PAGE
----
The agent leads us from the bus to an area in the terminal in front of the check-in kiosks. There we find two large tables with agents sitting or standing behind them. One of them dumps a large plastic container on to the table to our right. It’s all of the passports. The first agent picks up a passport, hands it to the next agent on his right, who looks at the name and sifts through a huge stack of boarding passes to find the matching name. When he does, he hands both to a third agent on his right who calls out the passenger’s name. When the passenger retrieves his documents, he is invited to pass through the line airline officials. This process took about five minutes and it immediately occurs to the passengers that not all of us are going to make this flight. Pandemonium immediately ensues. Passengers surge towards the tables screaming at the agents to hurry up. Other agents move forward and are trying to push the passengers back from the tables. Meanwhile, the Three Stooges (I mean agents) are frantically trying to match passports to boarding passes.
Jim and I are now standing together looking at all the passports splayed across the table. I notice that only a few are the American dark blue color. I tell Jim that if we could get our passports, we could go to check-in and get our boarding passes. Jim nods his head and starts making a fuss at the table. Meanwhile, I slip around behind the agents and start reaching for blue passports. I’m lucky. After just four or five, I have found both of our passports. I hold them up and Jim comes around the table and we try to leave. A young female agent tries to stop us, but we bow politely, say “excuse me please”, and take off running to ticketing, leaving behind a teeming mass of very angry passengers and frantic agents.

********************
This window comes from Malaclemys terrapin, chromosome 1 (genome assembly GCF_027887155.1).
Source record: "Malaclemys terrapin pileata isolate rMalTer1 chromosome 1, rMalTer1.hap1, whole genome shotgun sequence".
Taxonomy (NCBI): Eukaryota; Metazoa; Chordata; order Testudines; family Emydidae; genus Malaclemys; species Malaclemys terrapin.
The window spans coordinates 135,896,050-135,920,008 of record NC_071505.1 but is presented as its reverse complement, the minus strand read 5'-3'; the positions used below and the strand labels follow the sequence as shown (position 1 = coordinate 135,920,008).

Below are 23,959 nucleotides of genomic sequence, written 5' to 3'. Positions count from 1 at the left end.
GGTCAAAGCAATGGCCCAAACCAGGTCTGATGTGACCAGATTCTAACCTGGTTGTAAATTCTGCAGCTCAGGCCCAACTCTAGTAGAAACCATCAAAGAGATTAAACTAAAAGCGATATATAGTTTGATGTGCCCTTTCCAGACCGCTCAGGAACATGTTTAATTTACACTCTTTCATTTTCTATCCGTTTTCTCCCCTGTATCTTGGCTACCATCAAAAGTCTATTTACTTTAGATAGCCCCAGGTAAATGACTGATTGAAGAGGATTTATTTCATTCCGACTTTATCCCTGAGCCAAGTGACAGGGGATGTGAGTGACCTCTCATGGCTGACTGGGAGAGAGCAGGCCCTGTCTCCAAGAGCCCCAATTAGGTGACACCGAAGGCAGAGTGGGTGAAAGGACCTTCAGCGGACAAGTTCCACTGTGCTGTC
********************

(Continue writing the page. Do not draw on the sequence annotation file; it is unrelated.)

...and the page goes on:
Ticketing for the flight was just about to close but we get our boarding passes just in time. Supposedly our bags have been loaded on this flight but neither of us cares. We board the flight in business class and immediately order red wine, our agent of good fortune. Our section is remarkably empty considering all the people trying to get out of Taipei for Bangkok. Like soldiers in a time of conflict, we toast our fellow comrades left behind and wish them well.
On the ground in Bangkok and through Immigration, Jim and I are grateful our bags have arrived on the same flight, the only thing the airline did correctly. We grab them and head for the taxi queue. At the arrival hall in Don Meuang, Jim spots his wife and after many hugs, I am introduced to her. She is a little plump for my taste with a couple of tattoos on her arms, but she gives me a big friendly smile as she shakes my hand American style. She seems like a sweet and friendly person, and she is obviously crazy about Jim. After a few minutes of holding up the taxi queue, Jim hurries her into a taxi and shakes my hand vigorously and says good-bye. He says he will call me soon and he does a few weeks later. As they get into the taxi and head towards the city, I realize I am more than a little jealous of a rejected Buddhist monk and his ex-streetwalker wife.
Little did I know that in a few months’ time, I would be having my own loving reunions at Don Meuang with a lovely Thai woman. It would be a tumultuous relationship that would ultimately not end well. Yet as the years pass, it is not her memory that persists, but that of her sister that remains with me. My next story will explain why.
Great story, and excellent point about losing control of the situation when handing over your passport. That's many a long-term expat's fear, losing control and being reliant on the local Somchai.